For a scenic browse, and an answer-page for Guess The World...
...I wheeled in dismay and remained petrified at the sight before my eyes.
The surface of the lake was broken into boiling foam, and from it there reared the fore-parts of what appeared to be giant caterpillars. They squirmed out upon land, dirty-gray bodies dripping slime and water. They were some four feet long, about one foot in thickness, and their method of locomotion was the slowest of oxygen-conserving crawls. Except for one stalky growth upon their forward end, the tip of which glowed a faint red, they were absolutely featureless.
Even as I watched, their numbers increased, until the shore became one heaving mass of sickly gray flesh..
Isaac Asimov, The Callistan Menace (Astonishing Stories, April 1940)
...My first reaction to the arthropods was, as I have said, one of revulsion at what I deemed their hideous and inhuman aspect. Inhuman they certainly were, but "hideous" is a matter of open question. The fact that they differed enormously from Homo sapiens was no reason to find their appearance automatically loathsome. Very soon I found myself admiring them. Slim, stalking figures, they were not without a certain grace - even a certain cold inhuman beauty. With their attenuated limbs and extreme height they came, with familiarity, to assume something of the dignity and impressiveness of the lean gaunt statues of Giacometti or Henry Moore's weird stone figures.
Indeed, they had also something of the sleek, economical efficiency of a well-designed machine. Almost I could picture those stalking, multijointed limbs as smoothly machined pistons. Something of the passionless beauty of the machine was theirs, and something of the grandeur of sculpture.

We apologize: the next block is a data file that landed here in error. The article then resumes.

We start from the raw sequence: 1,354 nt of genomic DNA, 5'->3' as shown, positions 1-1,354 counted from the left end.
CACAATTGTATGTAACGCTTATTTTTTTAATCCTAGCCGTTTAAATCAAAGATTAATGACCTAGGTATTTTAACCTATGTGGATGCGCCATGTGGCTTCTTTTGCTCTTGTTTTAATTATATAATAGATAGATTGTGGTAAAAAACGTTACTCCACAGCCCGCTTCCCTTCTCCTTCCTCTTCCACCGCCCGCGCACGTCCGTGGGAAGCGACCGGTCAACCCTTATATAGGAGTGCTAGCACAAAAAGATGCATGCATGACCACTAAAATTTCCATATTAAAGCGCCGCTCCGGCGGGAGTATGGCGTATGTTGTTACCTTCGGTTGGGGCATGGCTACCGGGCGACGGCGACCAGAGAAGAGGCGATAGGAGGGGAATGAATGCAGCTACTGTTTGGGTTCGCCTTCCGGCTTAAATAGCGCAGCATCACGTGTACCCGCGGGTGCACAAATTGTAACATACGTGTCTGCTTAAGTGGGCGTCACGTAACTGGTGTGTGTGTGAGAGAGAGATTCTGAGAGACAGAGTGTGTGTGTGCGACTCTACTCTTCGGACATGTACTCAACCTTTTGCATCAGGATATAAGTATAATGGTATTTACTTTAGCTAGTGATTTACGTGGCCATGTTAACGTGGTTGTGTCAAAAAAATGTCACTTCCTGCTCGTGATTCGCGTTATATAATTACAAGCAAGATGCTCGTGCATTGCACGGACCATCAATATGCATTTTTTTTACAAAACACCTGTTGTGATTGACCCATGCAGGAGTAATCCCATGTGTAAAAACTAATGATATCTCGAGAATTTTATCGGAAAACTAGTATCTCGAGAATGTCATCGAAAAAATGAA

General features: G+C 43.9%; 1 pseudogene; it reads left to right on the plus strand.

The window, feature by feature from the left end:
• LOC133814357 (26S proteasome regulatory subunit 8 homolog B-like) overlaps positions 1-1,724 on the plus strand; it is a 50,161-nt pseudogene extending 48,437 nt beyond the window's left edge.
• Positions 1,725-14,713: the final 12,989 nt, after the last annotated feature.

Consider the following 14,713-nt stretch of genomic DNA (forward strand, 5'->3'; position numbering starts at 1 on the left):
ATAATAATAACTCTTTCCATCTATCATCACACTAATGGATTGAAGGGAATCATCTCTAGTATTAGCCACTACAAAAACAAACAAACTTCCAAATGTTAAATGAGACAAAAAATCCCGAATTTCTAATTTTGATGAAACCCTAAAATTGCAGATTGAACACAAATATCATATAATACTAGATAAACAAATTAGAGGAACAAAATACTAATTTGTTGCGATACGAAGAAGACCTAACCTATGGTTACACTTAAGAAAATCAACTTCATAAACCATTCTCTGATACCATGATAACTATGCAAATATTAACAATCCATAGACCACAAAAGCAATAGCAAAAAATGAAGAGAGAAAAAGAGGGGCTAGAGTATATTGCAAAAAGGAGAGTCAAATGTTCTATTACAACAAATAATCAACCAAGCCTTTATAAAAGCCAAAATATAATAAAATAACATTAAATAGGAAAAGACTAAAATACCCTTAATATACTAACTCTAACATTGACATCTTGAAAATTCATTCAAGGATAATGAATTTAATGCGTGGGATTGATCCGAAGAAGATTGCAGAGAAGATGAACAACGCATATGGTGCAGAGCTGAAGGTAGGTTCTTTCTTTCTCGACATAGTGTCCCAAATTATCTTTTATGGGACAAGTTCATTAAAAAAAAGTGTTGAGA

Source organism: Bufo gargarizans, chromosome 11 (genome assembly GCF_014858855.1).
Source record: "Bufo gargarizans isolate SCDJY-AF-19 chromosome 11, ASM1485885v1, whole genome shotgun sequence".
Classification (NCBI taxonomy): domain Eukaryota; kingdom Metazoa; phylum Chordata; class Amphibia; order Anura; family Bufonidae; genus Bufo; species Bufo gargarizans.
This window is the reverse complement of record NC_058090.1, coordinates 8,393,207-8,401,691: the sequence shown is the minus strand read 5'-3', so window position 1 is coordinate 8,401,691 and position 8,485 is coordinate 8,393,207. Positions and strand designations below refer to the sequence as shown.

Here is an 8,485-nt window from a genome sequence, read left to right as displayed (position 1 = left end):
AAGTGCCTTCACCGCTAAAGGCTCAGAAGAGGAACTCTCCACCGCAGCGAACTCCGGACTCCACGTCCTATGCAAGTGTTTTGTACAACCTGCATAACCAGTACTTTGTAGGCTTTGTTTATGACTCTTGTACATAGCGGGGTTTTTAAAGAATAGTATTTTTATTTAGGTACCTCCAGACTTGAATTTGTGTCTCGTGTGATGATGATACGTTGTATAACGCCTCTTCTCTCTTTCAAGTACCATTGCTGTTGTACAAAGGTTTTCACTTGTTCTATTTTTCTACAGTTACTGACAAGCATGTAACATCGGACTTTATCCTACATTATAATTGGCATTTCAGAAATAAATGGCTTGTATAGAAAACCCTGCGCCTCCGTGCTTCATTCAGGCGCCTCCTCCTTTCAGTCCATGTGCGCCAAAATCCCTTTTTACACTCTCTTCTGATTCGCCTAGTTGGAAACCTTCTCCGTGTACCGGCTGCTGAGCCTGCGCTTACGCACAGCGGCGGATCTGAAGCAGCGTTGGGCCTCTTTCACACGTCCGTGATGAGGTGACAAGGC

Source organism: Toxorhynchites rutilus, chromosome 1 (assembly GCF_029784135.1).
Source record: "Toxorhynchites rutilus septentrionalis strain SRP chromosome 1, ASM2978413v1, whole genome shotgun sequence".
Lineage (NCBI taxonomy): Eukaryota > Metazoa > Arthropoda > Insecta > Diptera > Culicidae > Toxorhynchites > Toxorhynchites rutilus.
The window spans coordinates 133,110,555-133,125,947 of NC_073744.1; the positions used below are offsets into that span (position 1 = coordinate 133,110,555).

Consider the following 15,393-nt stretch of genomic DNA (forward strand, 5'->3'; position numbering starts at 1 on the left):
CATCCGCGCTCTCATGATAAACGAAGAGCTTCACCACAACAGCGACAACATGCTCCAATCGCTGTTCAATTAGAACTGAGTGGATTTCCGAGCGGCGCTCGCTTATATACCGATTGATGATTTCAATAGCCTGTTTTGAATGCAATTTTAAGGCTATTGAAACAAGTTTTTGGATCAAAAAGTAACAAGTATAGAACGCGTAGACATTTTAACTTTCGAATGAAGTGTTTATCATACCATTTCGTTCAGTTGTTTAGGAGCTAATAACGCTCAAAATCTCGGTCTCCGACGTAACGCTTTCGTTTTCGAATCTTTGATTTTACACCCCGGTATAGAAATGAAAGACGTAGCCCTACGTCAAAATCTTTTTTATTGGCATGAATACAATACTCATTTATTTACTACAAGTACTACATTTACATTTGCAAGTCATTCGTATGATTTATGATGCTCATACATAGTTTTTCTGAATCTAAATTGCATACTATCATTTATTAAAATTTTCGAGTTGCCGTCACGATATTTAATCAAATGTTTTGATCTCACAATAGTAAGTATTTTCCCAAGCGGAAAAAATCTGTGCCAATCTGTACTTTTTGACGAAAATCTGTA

In short, I no longer found them frightening, having no reason to fear my fate at their hands...
Lin Carter, Jandar of Callisto (1972)
and see Thanator - For and Against
It had almost no atmosphere, just a thin layer of the heavier gases. It was a belted world, without clearly defined continents or surface markings. Its equatorial zone was one vast, featureless belt of darkish-gray. Its temperate zones were white, with patches of yellow here and there. But its poles were gray again.
"The satellite's like a huge ball of thin mud that's never hardened," said Burl as they studied the strange terrain.
"The equator's the softest - it seems to be a river of muddy water, hundreds of miles wide - only it can't be water. Probably semisolidified gases holding dust and grains of matter in suspension," said Russ. "The temperate zones are the same stuff, only colder, and therefore more stable. A thin crust of frozen gases over a planet-wide ocean of semiliquid substance."
"The Sun-tap station's on the southern pole," said Burl. "That must be solid."
was. The poles... were actually two continent-sized islands of shell.
Dry, mudlike stuff, hard as rock, floating on the endless seas of the
Donald A Wollheim, The Secret of the Ninth Planet (1959)